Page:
1 Now Sarai, Abram’s wife, had borne him no children. But she had an Egyptian slave named Hagar; 2 so she said to Abram, “The LORD has kept me from having children. Go, sleep with my slave; perhaps I can build a family through her.”
Abram agreed to what Sarai said. 3 So after Abram had been living in Canaan ten years, Sarai his wife took her Egyptian slave Hagar and gave her to her husband to be his wife. 4 He slept with Hagar, and she conceived.
APPARENTLY it was not uncommon in this culture for a wife to find a ‘surrogate’ to carry a child and have authority over them. So perhaps Sarai’s action was not as outlandish as it may seem to us. She suggests that Abram sleeps with slave girl Hagar, so that through Hagar they may have children.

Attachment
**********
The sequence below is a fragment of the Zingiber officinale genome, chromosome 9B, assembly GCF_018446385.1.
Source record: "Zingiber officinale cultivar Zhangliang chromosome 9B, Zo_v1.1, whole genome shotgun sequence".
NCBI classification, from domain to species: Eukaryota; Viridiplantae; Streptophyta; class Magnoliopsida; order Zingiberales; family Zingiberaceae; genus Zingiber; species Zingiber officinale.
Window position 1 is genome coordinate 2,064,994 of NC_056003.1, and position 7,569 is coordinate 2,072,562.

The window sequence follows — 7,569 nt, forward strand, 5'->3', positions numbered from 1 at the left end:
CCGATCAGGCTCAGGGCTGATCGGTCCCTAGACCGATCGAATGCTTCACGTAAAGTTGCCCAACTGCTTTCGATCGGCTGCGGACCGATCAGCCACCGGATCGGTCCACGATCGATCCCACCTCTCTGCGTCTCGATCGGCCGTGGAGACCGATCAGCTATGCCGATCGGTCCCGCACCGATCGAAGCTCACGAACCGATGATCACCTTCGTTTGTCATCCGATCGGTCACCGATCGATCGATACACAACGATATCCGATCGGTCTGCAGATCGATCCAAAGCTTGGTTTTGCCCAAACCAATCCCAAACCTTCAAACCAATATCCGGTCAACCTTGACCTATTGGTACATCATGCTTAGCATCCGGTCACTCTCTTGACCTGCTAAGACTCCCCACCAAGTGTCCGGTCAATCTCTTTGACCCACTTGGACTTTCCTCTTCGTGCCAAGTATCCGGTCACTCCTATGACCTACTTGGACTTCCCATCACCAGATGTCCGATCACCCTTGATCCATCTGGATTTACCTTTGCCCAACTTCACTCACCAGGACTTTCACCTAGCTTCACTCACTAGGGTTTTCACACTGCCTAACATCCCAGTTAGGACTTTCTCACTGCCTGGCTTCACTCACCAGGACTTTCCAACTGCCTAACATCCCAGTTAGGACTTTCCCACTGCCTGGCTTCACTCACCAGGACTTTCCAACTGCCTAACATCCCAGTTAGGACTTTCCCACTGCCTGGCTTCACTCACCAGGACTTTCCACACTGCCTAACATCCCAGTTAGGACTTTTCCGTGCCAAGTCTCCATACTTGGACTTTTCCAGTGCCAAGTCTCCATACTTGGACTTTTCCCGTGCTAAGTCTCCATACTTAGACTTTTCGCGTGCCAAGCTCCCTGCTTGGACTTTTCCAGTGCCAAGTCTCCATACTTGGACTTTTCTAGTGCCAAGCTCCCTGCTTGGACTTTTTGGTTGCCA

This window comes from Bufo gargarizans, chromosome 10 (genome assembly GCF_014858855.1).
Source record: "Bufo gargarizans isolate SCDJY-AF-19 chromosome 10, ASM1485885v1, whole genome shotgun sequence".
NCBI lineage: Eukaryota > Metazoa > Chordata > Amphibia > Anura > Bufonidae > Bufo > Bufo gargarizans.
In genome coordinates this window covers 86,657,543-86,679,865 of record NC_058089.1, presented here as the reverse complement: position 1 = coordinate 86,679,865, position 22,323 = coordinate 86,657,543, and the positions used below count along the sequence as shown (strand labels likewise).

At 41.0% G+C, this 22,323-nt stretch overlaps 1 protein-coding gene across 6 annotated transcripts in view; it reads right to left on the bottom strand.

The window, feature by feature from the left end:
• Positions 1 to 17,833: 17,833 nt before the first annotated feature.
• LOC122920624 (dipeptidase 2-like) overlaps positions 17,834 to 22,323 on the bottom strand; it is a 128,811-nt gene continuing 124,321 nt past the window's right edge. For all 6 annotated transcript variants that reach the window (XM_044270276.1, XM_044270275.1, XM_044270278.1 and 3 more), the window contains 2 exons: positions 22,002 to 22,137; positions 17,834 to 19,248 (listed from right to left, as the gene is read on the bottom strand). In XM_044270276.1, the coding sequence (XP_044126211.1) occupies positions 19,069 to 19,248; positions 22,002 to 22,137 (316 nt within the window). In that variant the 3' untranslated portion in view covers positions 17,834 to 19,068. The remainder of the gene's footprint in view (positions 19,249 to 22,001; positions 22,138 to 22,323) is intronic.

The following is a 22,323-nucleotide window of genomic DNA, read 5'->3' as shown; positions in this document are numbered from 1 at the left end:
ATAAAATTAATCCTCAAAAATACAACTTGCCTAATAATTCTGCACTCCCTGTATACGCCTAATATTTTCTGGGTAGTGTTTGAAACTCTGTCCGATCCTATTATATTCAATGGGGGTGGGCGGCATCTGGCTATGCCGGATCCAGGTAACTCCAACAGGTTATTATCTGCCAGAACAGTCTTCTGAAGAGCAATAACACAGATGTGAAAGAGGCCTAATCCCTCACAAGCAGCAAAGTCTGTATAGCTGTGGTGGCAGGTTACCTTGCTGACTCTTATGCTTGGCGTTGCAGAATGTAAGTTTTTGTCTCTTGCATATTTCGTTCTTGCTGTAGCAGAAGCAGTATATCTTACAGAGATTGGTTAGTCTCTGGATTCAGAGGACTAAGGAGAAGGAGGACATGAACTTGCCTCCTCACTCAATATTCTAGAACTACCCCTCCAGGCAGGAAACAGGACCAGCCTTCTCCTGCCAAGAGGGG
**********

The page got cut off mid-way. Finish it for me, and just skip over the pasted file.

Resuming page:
In spite of the statement in the previous chapter where ‘Abram’ believed Yahweh’s promise of land and descendants, here Abram and Sarai attempt some D.I.Y. Upon Sarai’s request, Abram does what was culturally unremarkable – and sleeps with the appointed surrogate.
But the plan had never been meant to be unremarkable. God was planning a remarkable thing. But in the face of their circumstances, they try and do things their way, not God’s way. Sarai places the blame for her barrenness at Yahweh’s door (v2) but seemingly does not expect him to change this. God has made her barren, hence barren she will always be, and another woman is needed in order for a child to be born to them.
And so the plan is put into action, and Hagar conceives a child.